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Illustration for article titled Know When Its Too Hot to Walk Your Dog
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We’ve recently had a bit of a heat wave in San Francisco. It’s exceptionally rare for temperatures to get higher than 80 (although less so in recent years), which means most people don’t have air conditioners much less any idea of how to deal with the heat.

That detail became exceptionally apparent on some of the hottest days when you saw people walking their dogs in the middle of the day. Dogs that in many cases couldn’t handle keeping their paws on the hot pavement.

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If it’s 77 degrees outside, pavement that’s been sitting in sun can potentially be up to 125-degrees. When the temperature gets up to 87, that asphalt temperature grows to a paw-burning 143 degrees.

For a little perspective, asphalt that’s 135 degrees can fry an egg in 5 minutes.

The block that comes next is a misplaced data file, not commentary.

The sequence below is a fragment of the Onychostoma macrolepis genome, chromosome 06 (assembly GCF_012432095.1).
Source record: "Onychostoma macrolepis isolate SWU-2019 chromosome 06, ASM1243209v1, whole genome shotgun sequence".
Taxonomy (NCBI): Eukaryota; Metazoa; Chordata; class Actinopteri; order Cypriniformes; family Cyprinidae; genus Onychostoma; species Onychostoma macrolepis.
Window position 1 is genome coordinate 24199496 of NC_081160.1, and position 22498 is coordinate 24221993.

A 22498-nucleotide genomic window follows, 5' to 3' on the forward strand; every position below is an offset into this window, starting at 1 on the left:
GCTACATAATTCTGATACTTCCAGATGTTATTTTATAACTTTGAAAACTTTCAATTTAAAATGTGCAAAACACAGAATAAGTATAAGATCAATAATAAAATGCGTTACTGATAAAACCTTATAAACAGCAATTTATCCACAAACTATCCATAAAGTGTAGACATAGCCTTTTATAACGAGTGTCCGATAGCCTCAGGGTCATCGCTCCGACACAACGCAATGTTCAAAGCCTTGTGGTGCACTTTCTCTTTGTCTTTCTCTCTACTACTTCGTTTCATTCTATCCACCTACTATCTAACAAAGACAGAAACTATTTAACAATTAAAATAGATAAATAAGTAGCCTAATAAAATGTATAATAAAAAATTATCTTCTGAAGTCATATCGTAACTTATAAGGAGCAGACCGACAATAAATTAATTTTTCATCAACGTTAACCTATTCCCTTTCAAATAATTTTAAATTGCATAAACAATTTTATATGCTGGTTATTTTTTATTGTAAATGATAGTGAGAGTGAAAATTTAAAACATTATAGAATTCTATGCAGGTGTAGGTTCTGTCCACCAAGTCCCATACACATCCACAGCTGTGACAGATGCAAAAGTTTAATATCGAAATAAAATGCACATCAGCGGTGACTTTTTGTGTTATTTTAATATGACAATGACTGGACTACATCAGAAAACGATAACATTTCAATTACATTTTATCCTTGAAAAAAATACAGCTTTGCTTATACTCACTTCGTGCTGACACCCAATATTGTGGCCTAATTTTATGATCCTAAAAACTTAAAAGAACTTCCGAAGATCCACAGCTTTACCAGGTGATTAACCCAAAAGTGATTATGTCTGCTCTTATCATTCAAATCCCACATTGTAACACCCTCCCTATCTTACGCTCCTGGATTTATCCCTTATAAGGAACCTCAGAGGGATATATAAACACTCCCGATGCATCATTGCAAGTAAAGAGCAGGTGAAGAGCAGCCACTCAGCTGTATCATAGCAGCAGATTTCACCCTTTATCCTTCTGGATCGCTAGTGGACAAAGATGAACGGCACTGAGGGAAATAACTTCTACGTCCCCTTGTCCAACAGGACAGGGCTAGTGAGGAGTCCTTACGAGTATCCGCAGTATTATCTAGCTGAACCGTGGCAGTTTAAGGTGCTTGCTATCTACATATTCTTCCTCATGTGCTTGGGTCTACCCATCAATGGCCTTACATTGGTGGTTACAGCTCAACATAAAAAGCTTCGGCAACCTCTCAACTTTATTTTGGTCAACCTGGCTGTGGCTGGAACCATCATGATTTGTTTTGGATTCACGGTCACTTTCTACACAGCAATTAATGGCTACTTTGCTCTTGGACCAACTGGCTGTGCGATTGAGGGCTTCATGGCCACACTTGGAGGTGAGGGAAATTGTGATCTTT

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Pet insurance provider PetPlan recently put out this infographic explaining what can happen when your pooch gets exposed to hot pavement.

Illustration for article titled Know When Its Too Hot to Walk Your Dog

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It suggests as a rule of thumb to put your hand on the pavement for seven seconds before heading outside with your dog. If it’s too hot for your hand, then it’s also too hot for paws.

Taking walk in the early morning or after the sun sets can also ensure cooler temperatures and a safer situation for your dog.

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If you do need to go out while it’s still hot, try and walk in the grass as much as possible. You can also invest in a good pair of dog booties to keep your pet’s paw’s safe or use a topical product to toughen up their paws.

And pay attention to your pooch. If your furry pal seems uncomfortable or is actually unusually on your walk, you might need to relocate to a cooler spot.

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